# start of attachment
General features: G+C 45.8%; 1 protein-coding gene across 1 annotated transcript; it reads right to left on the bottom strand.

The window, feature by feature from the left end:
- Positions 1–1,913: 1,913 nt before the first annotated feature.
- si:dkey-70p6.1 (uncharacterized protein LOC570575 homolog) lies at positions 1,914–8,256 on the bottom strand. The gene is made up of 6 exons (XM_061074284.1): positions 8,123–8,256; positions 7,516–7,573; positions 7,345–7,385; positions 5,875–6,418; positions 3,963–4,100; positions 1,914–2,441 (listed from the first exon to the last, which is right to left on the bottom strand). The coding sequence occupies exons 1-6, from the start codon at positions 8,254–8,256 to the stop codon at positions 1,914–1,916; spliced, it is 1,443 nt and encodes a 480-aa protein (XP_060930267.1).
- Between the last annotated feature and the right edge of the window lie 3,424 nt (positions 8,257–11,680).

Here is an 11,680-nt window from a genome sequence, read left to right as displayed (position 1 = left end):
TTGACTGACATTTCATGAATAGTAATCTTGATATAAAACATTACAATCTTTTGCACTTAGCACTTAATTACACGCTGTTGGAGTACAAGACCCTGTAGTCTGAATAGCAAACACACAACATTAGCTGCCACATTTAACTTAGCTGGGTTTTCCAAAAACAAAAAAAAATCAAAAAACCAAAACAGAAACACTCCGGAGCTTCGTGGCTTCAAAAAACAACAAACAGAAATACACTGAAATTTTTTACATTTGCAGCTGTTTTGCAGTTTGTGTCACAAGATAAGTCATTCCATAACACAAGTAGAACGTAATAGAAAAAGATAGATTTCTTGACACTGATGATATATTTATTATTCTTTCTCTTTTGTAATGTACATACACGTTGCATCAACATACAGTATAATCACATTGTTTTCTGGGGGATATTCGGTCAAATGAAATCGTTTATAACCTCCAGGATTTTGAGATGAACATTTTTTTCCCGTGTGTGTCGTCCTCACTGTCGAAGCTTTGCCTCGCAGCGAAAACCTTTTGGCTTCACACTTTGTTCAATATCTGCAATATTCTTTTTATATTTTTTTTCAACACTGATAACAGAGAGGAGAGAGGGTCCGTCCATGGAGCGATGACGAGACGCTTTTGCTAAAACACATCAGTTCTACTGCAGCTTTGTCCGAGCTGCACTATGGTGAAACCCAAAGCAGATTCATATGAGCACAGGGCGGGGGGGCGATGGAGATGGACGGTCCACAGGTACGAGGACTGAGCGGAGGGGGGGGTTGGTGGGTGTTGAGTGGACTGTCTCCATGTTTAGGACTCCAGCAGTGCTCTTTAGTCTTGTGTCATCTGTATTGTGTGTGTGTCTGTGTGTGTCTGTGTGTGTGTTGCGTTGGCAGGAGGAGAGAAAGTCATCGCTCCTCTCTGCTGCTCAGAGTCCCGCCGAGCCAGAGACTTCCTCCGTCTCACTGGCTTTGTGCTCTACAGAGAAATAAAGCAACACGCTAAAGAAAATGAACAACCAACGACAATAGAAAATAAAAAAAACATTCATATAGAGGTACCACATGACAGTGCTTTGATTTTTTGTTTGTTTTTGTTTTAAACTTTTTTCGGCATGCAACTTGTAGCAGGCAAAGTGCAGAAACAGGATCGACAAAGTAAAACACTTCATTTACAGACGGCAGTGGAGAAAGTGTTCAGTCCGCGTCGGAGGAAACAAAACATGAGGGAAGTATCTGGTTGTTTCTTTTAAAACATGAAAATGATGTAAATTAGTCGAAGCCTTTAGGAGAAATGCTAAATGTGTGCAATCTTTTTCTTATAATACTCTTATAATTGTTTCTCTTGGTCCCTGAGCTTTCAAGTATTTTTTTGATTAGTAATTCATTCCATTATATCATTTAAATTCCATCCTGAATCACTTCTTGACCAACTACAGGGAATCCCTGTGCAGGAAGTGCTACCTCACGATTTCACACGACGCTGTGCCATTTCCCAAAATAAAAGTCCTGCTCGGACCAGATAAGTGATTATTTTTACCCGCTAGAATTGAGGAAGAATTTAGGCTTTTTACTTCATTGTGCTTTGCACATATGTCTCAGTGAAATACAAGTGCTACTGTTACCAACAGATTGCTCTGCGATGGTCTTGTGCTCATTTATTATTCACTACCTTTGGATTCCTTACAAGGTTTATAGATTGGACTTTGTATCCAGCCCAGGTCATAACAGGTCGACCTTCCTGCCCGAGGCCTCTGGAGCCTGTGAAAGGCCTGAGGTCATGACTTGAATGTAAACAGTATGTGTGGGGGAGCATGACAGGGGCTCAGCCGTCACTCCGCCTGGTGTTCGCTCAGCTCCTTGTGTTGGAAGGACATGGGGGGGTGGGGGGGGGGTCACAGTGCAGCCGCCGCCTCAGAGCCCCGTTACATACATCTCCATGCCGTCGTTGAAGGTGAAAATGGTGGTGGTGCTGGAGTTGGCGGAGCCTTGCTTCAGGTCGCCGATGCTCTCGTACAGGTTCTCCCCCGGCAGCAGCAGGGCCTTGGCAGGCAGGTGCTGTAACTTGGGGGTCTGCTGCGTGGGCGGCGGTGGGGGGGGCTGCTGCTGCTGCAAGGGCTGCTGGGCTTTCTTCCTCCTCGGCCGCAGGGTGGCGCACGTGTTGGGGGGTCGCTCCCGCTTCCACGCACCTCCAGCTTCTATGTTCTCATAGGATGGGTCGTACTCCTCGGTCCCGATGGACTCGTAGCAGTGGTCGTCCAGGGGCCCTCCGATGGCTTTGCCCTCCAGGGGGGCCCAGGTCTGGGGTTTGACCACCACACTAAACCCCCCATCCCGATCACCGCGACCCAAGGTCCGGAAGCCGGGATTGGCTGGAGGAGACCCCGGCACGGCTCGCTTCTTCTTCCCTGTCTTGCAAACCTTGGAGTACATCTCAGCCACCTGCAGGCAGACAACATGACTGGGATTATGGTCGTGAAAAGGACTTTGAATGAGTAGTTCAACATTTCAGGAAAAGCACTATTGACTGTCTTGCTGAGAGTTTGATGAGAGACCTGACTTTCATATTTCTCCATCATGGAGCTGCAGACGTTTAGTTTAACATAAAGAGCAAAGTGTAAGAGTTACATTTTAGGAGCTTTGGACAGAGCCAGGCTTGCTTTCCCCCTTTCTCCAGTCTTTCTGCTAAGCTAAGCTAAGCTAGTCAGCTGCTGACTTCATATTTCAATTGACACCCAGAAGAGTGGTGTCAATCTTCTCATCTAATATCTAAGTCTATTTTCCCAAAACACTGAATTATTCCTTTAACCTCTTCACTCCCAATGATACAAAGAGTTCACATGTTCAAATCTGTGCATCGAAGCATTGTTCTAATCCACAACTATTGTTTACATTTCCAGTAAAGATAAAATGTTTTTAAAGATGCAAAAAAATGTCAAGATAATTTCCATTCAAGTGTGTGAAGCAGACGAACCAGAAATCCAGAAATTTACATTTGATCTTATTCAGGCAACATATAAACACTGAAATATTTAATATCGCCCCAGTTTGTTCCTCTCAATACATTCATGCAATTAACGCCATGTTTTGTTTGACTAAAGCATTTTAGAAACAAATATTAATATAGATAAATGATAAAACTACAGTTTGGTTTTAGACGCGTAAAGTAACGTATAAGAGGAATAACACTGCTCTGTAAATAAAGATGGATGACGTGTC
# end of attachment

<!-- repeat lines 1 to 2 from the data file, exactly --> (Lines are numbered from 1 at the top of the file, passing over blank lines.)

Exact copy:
General features: G+C 45.8%; 1 protein-coding gene across 1 annotated transcript; it reads right to left on the bottom strand.

The window, feature by feature from the left end: